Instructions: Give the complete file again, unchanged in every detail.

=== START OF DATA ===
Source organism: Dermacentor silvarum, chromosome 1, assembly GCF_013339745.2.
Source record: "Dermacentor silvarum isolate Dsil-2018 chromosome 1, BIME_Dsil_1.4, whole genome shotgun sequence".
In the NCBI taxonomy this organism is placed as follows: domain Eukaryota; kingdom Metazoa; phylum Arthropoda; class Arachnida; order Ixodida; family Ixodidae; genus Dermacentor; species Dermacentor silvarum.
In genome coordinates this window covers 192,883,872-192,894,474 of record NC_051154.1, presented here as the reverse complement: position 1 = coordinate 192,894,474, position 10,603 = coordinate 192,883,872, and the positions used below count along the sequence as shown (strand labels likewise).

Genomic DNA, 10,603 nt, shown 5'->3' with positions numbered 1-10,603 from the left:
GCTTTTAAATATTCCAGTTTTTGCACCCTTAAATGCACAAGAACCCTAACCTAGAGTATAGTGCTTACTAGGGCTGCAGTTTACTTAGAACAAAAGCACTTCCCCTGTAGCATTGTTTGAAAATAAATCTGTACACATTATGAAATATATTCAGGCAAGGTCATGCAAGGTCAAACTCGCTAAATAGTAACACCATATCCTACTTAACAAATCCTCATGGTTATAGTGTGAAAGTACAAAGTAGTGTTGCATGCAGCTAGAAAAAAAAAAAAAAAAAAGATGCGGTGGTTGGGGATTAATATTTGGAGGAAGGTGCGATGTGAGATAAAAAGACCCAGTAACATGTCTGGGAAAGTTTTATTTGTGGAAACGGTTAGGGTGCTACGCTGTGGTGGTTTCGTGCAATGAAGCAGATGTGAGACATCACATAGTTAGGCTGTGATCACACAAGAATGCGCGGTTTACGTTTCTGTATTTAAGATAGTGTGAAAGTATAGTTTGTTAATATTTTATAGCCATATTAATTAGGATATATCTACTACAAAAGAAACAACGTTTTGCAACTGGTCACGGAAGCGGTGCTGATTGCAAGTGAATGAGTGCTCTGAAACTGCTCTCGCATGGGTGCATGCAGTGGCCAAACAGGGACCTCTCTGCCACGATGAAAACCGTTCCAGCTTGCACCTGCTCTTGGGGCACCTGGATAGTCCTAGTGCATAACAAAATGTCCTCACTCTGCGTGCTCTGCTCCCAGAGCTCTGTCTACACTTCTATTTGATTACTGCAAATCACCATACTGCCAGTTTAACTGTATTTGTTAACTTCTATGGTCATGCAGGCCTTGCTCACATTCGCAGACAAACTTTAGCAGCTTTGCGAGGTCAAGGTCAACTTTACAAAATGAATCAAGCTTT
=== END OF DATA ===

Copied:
Source organism: Dermacentor silvarum, chromosome 1, assembly GCF_013339745.2.
Source record: "Dermacentor silvarum isolate Dsil-2018 chromosome 1, BIME_Dsil_1.4, whole genome shotgun sequence".
In the NCBI taxonomy this organism is placed as follows: domain Eukaryota; kingdom Metazoa; phylum Arthropoda; class Arachnida; order Ixodida; family Ixodidae; genus Dermacentor; species Dermacentor silvarum.
In genome coordinates this window covers 192,883,872-192,894,474 of record NC_051154.1, presented here as the reverse complement: position 1 = coordinate 192,894,474, position 10,603 = coordinate 192,883,872, and the positions used below count along the sequence as shown (strand labels likewise).

Genomic DNA, 10,603 nt, shown 5'->3' with positions numbered 1-10,603 from the left:
GCTTTTAAATATTCCAGTTTTTGCACCCTTAAATGCACAAGAACCCTAACCTAGAGTATAGTGCTTACTAGGGCTGCAGTTTACTTAGAACAAAAGCACTTCCCCTGTAGCATTGTTTGAAAATAAATCTGTACACATTATGAAATATATTCAGGCAAGGTCATGCAAGGTCAAACTCGCTAAATAGTAACACCATATCCTACTTAACAAATCCTCATGGTTATAGTGTGAAAGTACAAAGTAGTGTTGCATGCAGCTAGAAAAAAAAAAAAAAAAAAGATGCGGTGGTTGGGGATTAATATTTGGAGGAAGGTGCGATGTGAGATAAAAAGACCCAGTAACATGTCTGGGAAAGTTTTATTTGTGGAAACGGTTAGGGTGCTACGCTGTGGTGGTTTCGTGCAATGAAGCAGATGTGAGACATCACATAGTTAGGCTGTGATCACACAAGAATGCGCGGTTTACGTTTCTGTATTTAAGATAGTGTGAAAGTATAGTTTGTTAATATTTTATAGCCATATTAATTAGGATATATCTACTACAAAAGAAACAACGTTTTGCAACTGGTCACGGAAGCGGTGCTGATTGCAAGTGAATGAGTGCTCTGAAACTGCTCTCGCATGGGTGCATGCAGTGGCCAAACAGGGACCTCTCTGCCACGATGAAAACCGTTCCAGCTTGCACCTGCTCTTGGGGCACCTGGATAGTCCTAGTGCATAACAAAATGTCCTCACTCTGCGTGCTCTGCTCCCAGAGCTCTGTCTACACTTCTATTTGATTACTGCAAATCACCATACTGCCAGTTTAACTGTATTTGTTAACTTCTATGGTCATGCAGGCCTTGCTCACATTCGCAGACAAACTTTAGCAGCTTTGCGAGGTCAAGGTCAACTTTACAAAATGAATCAAGCTTT